Friday, March 18, 2011

Opening Day Flashbacks, 1974

Entering the 1974 season, Braves legend Henry Aaron was one home run short of tying Babe Ruth's record for career home runs. With Aaron standing on 713, and wanting him to break the record at home, Braves management decided they were going to sit Hammerin' Hank for the opening three-game series in Cincinnati. Bowie Kuhn, major league baseball commissioner at the time, objected to the decision and ordered Braves manager Eddie Mathews to play Aaron in two of the Braves three games in the Queen City.

April 4, 1974 Riverfront Stadium, Cincinnati, Ohio
With a full-house of 52,124 people in attendance, the 1974 National League opener got off to a bang as two of the first three Braves hitters reached base off of Red's starter Jack Billingham. Then, with the count 3 and 1 and on his first swing of the season, Aaron tied the hallowed record-giving the Braves a 3-0 lead. Billingham, who endured a tornado in his town the night before the game, was no stranger to Aaron- having given up home runs number 528, 636, 641, and 709 to the soon-to-be Home Run King. The Braves took a 6-2 lead into the bottom of the eighth inning, when Phil Niekro would come into relieve starter Carl Morton after Morton walked lead off hitter Pete Rose. After Dan Driessen singled to right, Tony Perez hit a three-run homer-cutting Atlanta's lead to 6-5. With two outs in the bottom of the ninth, and still trailing 6-5, pinch-hitter George Foster singled to left to keep the Reds alive, and would then score the tying run when Pete Rose doubled to center. Rose would double again with two-outs, this time in the bottom of the eleventh, and would score the winning run from second on a wild pitch by losing pitcher Buzz Capra.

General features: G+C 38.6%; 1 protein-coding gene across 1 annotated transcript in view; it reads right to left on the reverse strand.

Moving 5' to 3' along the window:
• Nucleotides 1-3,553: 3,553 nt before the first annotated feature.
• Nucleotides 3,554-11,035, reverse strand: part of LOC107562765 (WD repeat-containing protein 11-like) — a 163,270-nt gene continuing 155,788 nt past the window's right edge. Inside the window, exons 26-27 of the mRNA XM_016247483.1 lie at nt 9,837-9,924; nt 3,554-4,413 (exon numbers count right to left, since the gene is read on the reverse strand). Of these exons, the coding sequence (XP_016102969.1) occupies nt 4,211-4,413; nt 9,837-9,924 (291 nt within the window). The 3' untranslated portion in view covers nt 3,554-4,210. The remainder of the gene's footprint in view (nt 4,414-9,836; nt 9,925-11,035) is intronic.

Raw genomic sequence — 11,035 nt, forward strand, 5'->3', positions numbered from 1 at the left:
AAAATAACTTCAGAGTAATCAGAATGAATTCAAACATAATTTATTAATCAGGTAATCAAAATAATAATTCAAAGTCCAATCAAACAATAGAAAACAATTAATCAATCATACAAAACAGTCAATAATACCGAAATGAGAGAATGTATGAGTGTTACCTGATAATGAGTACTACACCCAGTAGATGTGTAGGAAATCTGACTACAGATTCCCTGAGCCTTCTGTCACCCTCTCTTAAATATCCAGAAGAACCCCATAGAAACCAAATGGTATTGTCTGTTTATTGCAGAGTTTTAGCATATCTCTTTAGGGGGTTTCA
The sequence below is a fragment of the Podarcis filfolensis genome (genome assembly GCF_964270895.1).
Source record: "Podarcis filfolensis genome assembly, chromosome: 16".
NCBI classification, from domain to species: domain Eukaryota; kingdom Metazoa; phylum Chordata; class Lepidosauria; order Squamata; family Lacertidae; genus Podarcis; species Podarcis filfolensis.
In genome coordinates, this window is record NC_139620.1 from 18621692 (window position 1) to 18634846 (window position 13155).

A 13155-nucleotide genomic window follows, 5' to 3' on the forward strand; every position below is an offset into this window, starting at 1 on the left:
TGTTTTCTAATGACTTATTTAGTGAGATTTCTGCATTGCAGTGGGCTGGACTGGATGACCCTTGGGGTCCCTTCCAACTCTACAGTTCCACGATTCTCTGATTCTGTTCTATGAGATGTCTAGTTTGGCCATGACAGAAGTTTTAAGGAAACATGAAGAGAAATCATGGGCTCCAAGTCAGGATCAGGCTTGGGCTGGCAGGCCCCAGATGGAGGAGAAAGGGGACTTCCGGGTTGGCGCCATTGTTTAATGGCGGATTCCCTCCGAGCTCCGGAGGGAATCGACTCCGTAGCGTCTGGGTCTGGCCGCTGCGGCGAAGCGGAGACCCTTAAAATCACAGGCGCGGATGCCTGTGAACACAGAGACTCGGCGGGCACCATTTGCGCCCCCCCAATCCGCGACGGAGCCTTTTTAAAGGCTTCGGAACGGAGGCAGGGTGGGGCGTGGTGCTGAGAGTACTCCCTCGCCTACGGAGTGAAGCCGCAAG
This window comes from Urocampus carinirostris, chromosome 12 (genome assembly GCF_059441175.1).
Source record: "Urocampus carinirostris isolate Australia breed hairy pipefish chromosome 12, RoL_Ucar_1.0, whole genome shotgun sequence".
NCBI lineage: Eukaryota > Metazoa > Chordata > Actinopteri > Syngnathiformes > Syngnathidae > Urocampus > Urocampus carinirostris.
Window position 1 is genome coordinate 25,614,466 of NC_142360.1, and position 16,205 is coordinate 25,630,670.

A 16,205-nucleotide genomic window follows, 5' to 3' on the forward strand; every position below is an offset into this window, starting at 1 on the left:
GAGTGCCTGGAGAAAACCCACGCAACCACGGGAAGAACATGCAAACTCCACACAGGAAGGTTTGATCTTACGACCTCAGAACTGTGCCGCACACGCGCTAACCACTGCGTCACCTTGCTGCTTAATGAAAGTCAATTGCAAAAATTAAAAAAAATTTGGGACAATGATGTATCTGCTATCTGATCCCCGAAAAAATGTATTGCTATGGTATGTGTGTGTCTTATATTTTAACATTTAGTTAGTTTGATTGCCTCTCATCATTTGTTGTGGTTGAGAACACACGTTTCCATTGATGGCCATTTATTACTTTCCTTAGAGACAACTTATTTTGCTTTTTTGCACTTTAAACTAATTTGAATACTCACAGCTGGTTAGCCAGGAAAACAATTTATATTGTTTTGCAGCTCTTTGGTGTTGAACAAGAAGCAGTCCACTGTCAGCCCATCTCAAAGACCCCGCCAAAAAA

Player of the Game-Hank Aaron
With all due respect to Rose, who went 3-5 with 3 runs, 2 doubles, a walk,and an RBI- the man of the hour (and of the night) was Hammerin' Hank. Aaron, who homered on the next to last game of the 1973 season to put him one short of Ruth, had to endure an off-season as the recipient of hate-mail, death threats, and a fear of whether or not he would be alive by the time Opening Day 1974 arrived. Of course, four days later, during the Braves home opener, nearly 54,000 people would witness the record fall-as Aaron would homer off of Dodgers' starter Al Downing in the bottom of the fourth.

Pitcher of the Game-Clay Carroll
Clay Carroll, who began his career with the Milwaukee Braves in 1964,
pitched 1.2 shutout innings in picking up the victory. It would be the first of twelve wins on the season (versus only five losses) for the Reds reliever.
The following season would be his last in Cincinnati, who
would trade him to the White Sox following the 1975 season.

No comments:

Post a Comment